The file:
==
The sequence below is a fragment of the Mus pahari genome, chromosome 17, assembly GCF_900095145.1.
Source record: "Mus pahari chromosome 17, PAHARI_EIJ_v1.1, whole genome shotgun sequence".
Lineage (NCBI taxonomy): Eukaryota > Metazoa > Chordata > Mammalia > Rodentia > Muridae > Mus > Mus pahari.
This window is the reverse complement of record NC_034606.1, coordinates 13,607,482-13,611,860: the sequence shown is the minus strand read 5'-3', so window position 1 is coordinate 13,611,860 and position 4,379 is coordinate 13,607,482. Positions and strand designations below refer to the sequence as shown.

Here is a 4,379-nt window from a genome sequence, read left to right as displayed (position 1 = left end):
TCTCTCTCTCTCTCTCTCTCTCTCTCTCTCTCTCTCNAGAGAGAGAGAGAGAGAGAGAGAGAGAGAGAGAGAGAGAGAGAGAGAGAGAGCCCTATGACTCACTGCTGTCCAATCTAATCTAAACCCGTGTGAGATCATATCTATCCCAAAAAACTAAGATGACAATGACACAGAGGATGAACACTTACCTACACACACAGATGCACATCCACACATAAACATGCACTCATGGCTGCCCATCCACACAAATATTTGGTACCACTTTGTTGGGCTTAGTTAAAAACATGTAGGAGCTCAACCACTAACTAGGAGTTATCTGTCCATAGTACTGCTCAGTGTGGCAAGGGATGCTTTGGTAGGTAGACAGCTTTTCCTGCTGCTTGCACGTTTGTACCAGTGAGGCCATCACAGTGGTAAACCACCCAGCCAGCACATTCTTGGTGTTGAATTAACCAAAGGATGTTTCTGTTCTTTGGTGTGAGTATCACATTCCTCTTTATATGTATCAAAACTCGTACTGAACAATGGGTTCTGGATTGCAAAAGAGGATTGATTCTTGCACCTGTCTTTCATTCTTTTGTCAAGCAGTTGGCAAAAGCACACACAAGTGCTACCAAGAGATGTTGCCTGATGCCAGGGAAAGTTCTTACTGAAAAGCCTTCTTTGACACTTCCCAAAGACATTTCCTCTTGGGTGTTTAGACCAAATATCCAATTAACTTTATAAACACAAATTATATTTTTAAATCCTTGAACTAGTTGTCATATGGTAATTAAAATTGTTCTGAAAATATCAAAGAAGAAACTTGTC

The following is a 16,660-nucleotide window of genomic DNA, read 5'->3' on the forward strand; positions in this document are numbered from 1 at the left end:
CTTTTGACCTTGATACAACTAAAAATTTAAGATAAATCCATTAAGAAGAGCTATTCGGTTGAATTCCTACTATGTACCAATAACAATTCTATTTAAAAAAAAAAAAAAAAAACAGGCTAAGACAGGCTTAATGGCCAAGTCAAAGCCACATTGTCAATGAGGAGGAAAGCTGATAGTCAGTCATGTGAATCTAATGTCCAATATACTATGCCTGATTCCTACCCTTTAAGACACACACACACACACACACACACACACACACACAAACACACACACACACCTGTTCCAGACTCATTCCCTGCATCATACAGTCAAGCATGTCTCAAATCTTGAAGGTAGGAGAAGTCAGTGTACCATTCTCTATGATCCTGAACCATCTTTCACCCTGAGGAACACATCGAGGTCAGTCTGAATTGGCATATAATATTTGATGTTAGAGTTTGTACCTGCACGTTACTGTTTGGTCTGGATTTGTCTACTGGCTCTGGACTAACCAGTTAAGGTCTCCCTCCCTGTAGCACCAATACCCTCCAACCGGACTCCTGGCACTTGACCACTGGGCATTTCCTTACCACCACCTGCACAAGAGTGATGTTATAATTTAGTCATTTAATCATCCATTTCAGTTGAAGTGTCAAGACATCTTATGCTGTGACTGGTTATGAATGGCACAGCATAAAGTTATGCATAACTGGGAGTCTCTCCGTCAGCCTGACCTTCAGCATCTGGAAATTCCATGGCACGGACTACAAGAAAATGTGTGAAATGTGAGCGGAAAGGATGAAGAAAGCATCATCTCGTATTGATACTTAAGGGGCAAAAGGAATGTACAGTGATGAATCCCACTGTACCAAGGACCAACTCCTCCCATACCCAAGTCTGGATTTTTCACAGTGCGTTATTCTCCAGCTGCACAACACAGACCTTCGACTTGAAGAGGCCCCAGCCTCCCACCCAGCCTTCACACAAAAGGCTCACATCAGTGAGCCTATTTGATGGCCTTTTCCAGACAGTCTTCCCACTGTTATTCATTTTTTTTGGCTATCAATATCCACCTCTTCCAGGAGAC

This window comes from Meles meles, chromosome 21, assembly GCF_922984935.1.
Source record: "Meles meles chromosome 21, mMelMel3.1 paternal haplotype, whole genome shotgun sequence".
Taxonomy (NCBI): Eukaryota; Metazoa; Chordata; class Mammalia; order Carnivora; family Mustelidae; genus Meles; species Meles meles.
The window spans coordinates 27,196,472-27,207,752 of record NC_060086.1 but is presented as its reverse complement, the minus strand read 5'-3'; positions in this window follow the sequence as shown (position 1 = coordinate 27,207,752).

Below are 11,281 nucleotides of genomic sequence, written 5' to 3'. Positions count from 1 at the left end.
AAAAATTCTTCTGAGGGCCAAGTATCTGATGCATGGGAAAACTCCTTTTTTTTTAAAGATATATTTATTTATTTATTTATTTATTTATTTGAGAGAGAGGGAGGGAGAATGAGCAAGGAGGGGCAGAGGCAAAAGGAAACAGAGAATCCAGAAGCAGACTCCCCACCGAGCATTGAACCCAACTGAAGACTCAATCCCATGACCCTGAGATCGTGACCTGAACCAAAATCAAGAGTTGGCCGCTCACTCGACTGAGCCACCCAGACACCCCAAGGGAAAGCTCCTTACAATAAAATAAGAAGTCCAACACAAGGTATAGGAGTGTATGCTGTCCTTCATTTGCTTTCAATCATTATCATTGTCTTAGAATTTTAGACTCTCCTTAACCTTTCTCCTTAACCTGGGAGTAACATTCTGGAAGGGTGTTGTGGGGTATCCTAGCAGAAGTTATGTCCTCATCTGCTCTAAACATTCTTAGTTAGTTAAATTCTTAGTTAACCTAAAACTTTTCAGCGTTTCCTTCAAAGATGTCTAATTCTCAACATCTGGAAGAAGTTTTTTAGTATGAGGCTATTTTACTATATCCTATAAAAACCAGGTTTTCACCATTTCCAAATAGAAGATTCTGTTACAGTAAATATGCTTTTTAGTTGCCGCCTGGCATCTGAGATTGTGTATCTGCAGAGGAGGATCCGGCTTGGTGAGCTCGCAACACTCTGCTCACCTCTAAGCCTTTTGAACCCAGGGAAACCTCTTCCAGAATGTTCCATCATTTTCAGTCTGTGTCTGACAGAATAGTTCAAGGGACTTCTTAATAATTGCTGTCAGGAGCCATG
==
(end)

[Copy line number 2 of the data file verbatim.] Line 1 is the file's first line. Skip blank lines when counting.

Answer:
Source record: "Mus pahari chromosome 17, PAHARI_EIJ_v1.1, whole genome shotgun sequence".